hold a B.A. and Ph.D. in Psychology from the Faculty of Health Science
at McMaster University, Hamilton Ontario. I am currently a Professor
with the Department of Psychology and Interim Director of the Institute
for Health Studies at Trent University, Peterborough, Ontario. My
research and professional interests focus on health prevention and
promotion, complimentary alternative medicine, coping strategies,
school and work transitions; with special emphasis on program development
to promote personal achievement and well-being, and on the personal
and social factors influencing lifestyle practices. Recent publications
and current research initiatives include topics on: menopause; student
drinking behaviours; dealing with academic success and failure; body
image and lifestyle practices, smoking cessation; healthy approaches
to weight control; helping disadvantaged youth attain and maintain
employment; and complimentary medicine - its attraction and program
compliance. As Interim Director of the Institute for Health Studies
at Trent University, one of my foremost aims is to foster greater
communication among health researchers and practitioners in hopes
of amalgamating key research findings to real-world applications.
articles, formal reports, journal articles, book chapters related
to human health:
(2002). Mercury rising from more than just fish. In: View from Trent,
The Examiner/Friday, November 1.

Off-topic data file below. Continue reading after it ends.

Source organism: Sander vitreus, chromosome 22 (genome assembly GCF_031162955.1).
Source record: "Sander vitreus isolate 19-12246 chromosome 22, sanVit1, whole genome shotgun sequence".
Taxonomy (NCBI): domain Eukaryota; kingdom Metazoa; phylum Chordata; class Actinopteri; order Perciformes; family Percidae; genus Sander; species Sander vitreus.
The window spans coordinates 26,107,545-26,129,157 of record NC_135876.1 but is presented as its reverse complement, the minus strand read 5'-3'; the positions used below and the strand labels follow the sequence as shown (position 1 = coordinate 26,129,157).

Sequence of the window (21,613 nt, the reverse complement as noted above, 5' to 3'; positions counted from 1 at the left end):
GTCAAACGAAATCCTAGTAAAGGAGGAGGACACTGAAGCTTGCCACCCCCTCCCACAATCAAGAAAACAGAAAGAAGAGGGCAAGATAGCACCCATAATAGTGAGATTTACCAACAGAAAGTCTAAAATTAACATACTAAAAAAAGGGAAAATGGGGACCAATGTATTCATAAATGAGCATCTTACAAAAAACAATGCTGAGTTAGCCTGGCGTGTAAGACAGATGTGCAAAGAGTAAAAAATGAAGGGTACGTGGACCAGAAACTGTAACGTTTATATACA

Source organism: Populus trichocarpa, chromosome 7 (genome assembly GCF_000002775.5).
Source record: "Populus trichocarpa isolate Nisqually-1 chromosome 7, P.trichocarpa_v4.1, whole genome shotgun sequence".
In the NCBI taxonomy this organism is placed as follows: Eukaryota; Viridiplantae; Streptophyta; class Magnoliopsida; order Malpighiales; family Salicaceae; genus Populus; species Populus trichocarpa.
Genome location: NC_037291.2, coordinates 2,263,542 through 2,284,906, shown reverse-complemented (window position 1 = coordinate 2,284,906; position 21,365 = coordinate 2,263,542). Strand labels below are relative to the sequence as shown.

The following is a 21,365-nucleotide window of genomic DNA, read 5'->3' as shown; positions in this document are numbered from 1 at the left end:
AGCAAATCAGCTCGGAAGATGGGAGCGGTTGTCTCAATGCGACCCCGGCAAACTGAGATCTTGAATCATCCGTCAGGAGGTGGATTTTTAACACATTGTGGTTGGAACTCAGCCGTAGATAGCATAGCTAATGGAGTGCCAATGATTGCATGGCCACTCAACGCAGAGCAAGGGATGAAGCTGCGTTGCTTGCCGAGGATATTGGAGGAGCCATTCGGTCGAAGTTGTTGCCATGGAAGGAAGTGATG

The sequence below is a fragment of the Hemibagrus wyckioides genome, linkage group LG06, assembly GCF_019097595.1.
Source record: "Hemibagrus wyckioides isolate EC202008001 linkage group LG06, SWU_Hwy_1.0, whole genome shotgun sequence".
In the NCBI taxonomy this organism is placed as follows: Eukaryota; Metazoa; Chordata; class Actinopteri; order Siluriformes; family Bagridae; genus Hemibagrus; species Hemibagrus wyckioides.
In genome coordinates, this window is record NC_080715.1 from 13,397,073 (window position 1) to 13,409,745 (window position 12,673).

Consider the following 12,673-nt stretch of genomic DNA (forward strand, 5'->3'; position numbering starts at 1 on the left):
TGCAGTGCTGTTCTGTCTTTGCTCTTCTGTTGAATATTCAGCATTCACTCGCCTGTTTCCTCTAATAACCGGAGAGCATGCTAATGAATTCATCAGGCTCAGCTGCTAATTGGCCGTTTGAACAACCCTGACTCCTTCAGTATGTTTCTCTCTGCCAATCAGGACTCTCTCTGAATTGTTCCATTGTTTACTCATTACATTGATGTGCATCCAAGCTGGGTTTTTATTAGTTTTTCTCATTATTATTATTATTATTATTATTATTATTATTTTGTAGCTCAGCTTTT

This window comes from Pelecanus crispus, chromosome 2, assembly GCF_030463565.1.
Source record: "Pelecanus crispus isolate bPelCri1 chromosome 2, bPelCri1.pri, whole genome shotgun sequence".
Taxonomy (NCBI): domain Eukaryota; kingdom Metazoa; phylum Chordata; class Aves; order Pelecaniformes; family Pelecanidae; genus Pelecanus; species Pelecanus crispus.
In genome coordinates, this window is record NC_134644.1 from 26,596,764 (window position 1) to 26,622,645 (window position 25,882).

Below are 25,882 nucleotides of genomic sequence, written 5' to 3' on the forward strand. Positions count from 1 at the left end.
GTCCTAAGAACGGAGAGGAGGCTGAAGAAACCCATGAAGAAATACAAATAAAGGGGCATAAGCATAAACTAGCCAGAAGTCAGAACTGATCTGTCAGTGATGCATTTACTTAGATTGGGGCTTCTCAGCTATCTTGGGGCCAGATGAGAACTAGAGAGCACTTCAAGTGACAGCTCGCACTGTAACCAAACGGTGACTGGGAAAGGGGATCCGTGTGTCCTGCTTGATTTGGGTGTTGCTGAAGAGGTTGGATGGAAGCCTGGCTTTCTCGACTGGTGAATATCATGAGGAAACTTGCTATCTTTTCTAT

Kennett, D.J. (2003). Lakefield Extendicare resident satisfaction survey -
Fall 2002. Formal Report submitted to the Extendicare Corporation.
Kennett, D.J., Morris, R. & Bangs, A.M. (in review). Learned resourcefulness
and smoking cessation revisited.
Kennett, D.J. & Pettis, A. (2001). The impact of learned resourcefulness
on university adjustment and student drinking behaviours. In D. J. Kennett & A.
Young (Eds.), STATISTICA 5.1/5.5 made easy: an overview of data management
and statistical procedures (pp.168-198). Peterborough, ON: Trent University.
Kennett, D.J. & van Gulick, C. (2001). Dealing with academic success and
failure: the association between learned resourcefulness, explanatory style,
reported grades and sharing experiences with academic self-control. In D.J.
Kennett & A. Young (Eds.). Notes on applied statistical methods in psychology
integrating STATISTICA software (pp.341-373) Peterborough, ON: Trent University.
Kennett, D.J., & Nisbet, C. (1998). The influence of body mass index and
learned resourcefulness on body image and lifestyle practices. Patient Education
and Counseling, 33, 1-12.
Kennett, D.J., & Ackerman, M. (1995). The importance of learned resourcefulness
to weight loss and early success during maintenance: Preliminary Evidence.
Patient Education and Counseling, 25, 197- 203.
related to human health
WI 2003 Extendicare
Lakefield, Invited lecture. Title: Results of Lakefield Extendicare's
resident satisfaction survey, Fall 2002.
WI 2003 Trent University, Institute for Health Studies: First Annual Health
Studies Day. Title: Learned resourcefulness and successful management of chronic